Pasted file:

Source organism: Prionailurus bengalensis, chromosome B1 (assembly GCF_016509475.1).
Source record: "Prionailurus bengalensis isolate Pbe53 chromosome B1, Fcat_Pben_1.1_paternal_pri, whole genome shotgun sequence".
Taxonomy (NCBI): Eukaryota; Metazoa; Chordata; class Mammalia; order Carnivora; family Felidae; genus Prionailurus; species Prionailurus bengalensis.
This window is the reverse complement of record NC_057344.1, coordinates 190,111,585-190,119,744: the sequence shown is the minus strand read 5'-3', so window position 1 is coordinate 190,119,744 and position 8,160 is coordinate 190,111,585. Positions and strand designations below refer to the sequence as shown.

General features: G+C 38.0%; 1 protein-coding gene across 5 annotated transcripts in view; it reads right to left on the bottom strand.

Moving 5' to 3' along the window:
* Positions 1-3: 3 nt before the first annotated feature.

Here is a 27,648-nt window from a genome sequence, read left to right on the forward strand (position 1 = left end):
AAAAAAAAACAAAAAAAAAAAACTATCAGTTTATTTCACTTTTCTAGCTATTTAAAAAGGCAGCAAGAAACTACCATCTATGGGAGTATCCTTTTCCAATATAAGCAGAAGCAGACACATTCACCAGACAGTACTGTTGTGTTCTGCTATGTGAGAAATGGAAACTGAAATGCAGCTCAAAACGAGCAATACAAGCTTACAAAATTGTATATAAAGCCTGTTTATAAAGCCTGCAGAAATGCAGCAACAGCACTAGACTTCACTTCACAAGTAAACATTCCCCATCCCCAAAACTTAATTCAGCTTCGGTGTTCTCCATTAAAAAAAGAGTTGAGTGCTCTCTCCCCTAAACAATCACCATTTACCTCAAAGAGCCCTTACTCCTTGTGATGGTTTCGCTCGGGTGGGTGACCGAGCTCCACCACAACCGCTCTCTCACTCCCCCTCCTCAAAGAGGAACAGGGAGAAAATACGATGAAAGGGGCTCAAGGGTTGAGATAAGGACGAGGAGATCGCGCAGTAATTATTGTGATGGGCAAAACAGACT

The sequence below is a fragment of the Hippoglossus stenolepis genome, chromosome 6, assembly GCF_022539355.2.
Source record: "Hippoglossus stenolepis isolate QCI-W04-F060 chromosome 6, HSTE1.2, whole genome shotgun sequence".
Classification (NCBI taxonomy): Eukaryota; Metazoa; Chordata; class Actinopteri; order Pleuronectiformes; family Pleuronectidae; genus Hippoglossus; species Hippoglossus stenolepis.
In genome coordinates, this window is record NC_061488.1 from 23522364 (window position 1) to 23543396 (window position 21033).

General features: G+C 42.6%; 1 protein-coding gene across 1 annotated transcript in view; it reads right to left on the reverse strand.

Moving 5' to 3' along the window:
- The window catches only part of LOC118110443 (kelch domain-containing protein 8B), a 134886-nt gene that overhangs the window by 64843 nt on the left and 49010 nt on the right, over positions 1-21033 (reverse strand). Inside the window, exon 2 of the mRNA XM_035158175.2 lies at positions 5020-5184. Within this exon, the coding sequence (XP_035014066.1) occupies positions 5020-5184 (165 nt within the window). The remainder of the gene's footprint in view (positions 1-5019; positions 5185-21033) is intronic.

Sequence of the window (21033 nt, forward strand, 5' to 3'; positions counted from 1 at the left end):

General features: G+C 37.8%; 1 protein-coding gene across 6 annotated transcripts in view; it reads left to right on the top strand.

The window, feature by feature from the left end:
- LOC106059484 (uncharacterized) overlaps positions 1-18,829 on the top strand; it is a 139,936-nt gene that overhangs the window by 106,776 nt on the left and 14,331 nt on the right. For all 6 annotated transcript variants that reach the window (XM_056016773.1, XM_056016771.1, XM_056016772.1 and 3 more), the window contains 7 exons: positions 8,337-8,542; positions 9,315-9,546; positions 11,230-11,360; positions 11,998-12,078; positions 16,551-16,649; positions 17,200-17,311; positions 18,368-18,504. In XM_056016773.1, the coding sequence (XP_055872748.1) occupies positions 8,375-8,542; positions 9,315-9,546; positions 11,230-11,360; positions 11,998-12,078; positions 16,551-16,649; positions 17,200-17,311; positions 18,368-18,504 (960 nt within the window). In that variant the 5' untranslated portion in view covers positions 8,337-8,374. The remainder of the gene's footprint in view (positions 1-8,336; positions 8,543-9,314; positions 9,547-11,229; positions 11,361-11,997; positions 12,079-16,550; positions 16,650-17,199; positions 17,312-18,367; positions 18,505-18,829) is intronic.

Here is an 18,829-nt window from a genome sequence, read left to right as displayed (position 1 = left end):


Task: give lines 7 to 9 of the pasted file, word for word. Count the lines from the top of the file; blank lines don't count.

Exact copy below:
* Positions 1-3: 3 nt before the first annotated feature.

Here is a 27,648-nt window from a genome sequence, read left to right on the forward strand (position 1 = left end):
AAAAAAAAACAAAAAAAAAAAACTATCAGTTTATTTCACTTTTCTAGCTATTTAAAAAGGCAGCAAGAAACTACCATCTATGGGAGTATCCTTTTCCAATATAAGCAGAAGCAGACACATTCACCAGACAGTACTGTTGTGTTCTGCTATGTGAGAAATGGAAACTGAAATGCAGCTCAAAACGAGCAATACAAGCTTACAAAATTGTATATAAAGCCTGTTTATAAAGCCTGCAGAAATGCAGCAACAGCACTAGACTTCACTTCACAAGTAAACATTCCCCATCCCCAAAACTTAATTCAGCTTCGGTGTTCTCCATTAAAAAAAGAGTTGAGTGCTCTCTCCCCTAAACAATCACCATTTACCTCAAAGAGCCCTTACTCCTTGTGATGGTTTCGCTCGGGTGGGTGACCGAGCTCCACCACAACCGCTCTCTCACTCCCCCTCCTCAAAGAGGAACAGGGAGAAAATACGATGAAAGGGGCTCAAGGGTTGAGATAAGGACGAGGAGATCGCGCAGTAATTATTGTGATGGGCAAAACAGACT